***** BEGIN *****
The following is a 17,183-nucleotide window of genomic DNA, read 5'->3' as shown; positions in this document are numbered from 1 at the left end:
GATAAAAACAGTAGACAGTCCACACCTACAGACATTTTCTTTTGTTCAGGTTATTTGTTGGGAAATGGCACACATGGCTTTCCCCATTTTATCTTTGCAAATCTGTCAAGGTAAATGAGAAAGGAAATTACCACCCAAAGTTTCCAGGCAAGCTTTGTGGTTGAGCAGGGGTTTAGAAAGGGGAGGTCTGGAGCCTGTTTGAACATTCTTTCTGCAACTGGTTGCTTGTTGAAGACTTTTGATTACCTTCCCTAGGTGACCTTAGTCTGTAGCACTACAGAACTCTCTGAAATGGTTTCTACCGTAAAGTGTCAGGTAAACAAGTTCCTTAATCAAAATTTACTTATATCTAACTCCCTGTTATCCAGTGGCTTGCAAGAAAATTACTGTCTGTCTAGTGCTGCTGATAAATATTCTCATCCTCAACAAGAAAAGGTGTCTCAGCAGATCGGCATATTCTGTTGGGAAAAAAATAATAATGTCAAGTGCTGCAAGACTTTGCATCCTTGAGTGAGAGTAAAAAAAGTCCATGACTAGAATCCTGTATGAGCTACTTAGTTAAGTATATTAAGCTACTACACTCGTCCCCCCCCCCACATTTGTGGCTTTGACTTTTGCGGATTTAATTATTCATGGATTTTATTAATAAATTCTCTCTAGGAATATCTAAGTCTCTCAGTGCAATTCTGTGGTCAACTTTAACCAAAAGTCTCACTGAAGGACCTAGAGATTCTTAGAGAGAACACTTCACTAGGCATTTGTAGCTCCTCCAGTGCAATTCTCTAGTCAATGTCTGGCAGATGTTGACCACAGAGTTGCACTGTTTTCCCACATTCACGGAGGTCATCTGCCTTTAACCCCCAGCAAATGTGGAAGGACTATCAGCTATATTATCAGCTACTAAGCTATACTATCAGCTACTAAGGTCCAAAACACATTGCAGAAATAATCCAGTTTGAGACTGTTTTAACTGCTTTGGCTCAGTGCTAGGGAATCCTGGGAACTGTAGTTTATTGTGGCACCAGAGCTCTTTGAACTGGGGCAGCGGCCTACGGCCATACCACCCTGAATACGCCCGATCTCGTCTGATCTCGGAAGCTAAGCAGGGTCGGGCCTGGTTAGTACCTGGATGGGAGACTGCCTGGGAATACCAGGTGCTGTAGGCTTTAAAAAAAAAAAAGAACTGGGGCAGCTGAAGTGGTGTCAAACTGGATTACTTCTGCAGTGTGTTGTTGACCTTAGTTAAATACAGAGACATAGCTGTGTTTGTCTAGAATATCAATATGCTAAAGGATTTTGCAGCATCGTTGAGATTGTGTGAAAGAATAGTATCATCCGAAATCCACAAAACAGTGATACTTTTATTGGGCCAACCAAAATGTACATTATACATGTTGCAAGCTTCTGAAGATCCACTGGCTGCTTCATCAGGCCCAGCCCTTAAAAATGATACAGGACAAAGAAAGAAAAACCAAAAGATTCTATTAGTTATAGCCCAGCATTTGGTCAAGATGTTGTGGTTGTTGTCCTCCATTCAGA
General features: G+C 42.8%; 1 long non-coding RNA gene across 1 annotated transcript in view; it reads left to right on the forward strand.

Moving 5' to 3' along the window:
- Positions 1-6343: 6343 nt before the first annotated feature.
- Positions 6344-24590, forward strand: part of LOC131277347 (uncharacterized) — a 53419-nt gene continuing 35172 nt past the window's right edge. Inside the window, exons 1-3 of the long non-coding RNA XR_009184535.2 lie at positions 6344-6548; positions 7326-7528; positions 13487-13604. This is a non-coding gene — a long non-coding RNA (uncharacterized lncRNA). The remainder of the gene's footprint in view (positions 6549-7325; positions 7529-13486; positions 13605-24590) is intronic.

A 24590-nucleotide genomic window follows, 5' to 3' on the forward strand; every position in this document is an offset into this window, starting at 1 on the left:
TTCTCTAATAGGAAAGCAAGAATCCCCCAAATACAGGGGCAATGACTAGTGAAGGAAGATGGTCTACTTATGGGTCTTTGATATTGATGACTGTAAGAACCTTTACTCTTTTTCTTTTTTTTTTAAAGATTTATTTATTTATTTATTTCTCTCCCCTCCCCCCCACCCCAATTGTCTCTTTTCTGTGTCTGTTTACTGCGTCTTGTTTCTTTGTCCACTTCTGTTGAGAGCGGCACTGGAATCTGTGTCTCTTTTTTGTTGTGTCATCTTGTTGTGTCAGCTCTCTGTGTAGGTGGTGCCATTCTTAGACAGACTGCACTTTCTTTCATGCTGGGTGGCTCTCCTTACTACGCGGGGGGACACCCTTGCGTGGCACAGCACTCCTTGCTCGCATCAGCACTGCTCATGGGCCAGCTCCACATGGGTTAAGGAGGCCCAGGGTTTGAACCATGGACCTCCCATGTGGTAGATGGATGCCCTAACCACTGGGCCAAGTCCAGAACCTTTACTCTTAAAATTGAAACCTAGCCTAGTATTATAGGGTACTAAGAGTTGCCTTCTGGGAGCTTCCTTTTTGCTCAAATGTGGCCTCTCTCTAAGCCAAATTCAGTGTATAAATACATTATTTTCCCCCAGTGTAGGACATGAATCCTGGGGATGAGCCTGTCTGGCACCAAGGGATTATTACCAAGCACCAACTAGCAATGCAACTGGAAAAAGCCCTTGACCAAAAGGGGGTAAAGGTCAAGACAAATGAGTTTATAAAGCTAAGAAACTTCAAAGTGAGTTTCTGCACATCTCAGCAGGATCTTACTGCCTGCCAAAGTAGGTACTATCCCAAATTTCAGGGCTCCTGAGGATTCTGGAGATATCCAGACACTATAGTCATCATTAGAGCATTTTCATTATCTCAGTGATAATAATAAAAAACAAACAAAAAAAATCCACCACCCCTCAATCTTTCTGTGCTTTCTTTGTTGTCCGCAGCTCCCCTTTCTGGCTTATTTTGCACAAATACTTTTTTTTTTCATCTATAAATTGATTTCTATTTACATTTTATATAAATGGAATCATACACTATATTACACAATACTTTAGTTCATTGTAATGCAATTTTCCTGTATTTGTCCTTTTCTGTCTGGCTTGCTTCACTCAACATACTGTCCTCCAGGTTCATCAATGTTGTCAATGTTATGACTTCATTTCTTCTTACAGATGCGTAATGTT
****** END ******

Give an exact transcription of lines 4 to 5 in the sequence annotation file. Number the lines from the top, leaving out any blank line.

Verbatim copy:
Moving 5' to 3' along the window:
- Positions 1-6343: 6343 nt before the first annotated feature.